7. Taking the first objection first, it appears from the order of the Governor sanction-Ing the institution of a complaint against the applicant that the said order was passed on the allegations contained in the application made by the above four persons. By the said order authority was given to Sri Babu Ram Jadaun and three others to institute a complaint under Section 295A I. P. C. The terms of the order are unambiguous and make it clear that the Governor had intended to authorise all the four opposite parties to institute the complaint. The objection, therefore, must fail and is overruled.
8. The second objection is founded on the ground that a joint complaint by more than one person is not contemplated by the provisions of Section 200 of the Criminal Procedure Code. In this connection reference was made to Sashadhar Acharjya v. Sir Charles Tegard, reported in : AIR1931Cal646 . In that case a doubt was expressed but not resolved, about the validity of a joint complaint by two or more persons.
In a later Calcutta case, Uzal Khan v. Purna Chandra, reported in (1939) 43 Cal WN 527 there was a written complaint signed by two persons but the Magistrate examined only one of them before issuing process. The Sessions Judge felt that the procedure was illegal and that the Magistrate should have examined both the complainants before issuing process. Their Lordships observed that under Section 4(h) of the Criminal Procedure Code a complaint is defined as an allegation made against certain persons in respect of an offence. Even if such complaint is made by two or more persons, it is competent for the Magistrate to examine any one of the complainants before issuing process. If, however, the Magistrate considers it necessary to examine all the complainants he may do so, but there is no illegality if he chooses not to examine every one of them.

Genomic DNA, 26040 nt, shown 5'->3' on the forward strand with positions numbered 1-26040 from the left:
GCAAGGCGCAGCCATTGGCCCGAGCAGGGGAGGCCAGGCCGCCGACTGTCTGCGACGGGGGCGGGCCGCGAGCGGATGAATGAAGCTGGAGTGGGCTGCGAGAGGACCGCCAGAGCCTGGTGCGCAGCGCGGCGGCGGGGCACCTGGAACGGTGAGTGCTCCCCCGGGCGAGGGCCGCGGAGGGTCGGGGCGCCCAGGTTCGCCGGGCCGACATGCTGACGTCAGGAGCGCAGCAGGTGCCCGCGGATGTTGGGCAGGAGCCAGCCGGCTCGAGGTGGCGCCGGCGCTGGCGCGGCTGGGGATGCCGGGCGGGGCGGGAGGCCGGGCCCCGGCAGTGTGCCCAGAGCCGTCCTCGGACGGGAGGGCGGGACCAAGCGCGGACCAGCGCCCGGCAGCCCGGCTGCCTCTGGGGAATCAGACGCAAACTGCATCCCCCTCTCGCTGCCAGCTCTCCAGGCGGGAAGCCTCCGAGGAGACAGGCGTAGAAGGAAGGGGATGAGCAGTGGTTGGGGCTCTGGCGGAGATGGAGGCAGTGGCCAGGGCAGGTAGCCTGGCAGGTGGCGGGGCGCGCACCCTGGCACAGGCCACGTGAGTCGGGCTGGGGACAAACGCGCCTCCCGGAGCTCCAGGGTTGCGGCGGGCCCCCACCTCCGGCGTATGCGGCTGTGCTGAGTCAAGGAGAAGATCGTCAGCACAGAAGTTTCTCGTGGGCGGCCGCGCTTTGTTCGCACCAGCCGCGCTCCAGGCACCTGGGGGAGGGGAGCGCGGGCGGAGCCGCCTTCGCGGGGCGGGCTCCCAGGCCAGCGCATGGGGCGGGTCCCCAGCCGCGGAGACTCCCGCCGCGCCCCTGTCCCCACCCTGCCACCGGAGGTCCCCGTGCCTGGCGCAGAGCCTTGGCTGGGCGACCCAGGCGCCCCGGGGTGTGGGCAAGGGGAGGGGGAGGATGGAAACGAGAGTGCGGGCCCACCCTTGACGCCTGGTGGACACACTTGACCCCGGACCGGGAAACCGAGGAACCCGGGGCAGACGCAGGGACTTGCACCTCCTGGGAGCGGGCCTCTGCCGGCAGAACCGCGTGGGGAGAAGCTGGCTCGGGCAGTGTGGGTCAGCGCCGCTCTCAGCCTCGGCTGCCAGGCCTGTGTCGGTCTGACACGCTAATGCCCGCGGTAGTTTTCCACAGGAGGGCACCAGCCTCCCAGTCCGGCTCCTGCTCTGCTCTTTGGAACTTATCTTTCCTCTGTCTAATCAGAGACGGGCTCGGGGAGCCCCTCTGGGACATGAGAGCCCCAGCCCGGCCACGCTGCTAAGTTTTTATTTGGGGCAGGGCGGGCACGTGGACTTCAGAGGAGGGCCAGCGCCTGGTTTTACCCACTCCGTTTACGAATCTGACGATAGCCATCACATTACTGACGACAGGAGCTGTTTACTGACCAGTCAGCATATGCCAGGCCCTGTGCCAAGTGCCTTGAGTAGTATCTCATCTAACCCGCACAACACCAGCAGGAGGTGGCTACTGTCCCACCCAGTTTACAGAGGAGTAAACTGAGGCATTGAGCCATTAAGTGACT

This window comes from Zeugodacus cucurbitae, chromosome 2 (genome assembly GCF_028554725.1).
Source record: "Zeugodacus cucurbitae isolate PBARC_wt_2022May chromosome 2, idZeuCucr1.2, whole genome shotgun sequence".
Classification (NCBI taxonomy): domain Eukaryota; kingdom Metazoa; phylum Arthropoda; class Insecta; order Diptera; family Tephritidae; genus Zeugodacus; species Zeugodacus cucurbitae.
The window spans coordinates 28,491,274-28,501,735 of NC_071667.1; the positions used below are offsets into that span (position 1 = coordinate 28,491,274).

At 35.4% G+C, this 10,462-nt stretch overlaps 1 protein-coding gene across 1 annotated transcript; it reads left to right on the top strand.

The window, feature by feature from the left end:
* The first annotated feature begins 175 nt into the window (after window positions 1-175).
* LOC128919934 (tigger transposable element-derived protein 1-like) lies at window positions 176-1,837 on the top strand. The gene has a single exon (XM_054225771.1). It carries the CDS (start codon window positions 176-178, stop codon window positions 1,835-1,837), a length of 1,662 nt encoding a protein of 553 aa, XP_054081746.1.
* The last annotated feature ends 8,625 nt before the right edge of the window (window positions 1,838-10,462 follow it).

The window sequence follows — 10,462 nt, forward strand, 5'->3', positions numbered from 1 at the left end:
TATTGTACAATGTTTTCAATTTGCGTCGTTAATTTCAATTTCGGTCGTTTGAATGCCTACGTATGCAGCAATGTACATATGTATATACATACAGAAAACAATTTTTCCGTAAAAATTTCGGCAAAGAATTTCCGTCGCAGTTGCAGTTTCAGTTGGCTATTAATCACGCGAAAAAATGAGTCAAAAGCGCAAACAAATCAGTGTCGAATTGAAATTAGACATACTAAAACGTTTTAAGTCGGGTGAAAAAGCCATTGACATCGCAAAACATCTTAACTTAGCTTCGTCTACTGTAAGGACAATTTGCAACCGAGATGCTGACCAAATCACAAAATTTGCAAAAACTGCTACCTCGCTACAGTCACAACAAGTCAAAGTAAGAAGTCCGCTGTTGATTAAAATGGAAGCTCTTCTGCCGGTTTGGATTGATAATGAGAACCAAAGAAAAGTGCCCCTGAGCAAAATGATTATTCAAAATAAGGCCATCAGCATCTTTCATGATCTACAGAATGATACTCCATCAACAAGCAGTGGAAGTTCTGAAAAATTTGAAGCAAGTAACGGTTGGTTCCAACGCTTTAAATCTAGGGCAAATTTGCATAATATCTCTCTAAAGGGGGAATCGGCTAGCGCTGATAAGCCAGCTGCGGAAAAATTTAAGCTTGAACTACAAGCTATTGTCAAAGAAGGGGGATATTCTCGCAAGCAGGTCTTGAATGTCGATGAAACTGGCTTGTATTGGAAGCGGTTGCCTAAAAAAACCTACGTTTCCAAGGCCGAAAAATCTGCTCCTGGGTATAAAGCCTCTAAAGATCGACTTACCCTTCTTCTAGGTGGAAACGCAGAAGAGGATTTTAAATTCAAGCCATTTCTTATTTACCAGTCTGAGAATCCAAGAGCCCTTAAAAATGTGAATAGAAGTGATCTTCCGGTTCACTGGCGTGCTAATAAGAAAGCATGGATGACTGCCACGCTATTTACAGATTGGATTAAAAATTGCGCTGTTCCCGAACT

9. There is nothing in the Code to suggest that a complaint must be made by one person only. No doubt Section 200 refers to a 'complainant' in the singular. But Section 13 of the General Clauses Act provides that in all Central Acts and Regulations, unless there is anything repugnant in the subject or context, words in the singular shall include the plural, and vice versa. There is nothing repugnant in the subject or context of Section 200 which would make it obligatory that the complaint must be made by one person only.
10. In Abdul Karim v. Nangoo, 43 Cri LJ 731: (AIR 1942 Oudh 407) the Oudh Chief Court, as it then was, agreed with the view adopted in the later Calcutta case mentioned above. The court held that there was no legal objection to a joint complaint being filed and that it was competent for the Magistrate not to examine all the complainants before issuing process. I respectfully agree with the view adopted by the Oudh Chief Court and the Calcutta High Court in the case of Uzal Khan, (1939) 43 Cal WN 527 (supra). The second objectionis in my opinion equally without force and must be rejected.
11. For the reasons given above I see noforce in this revision application and it is accordingly rejected.Application dismissed.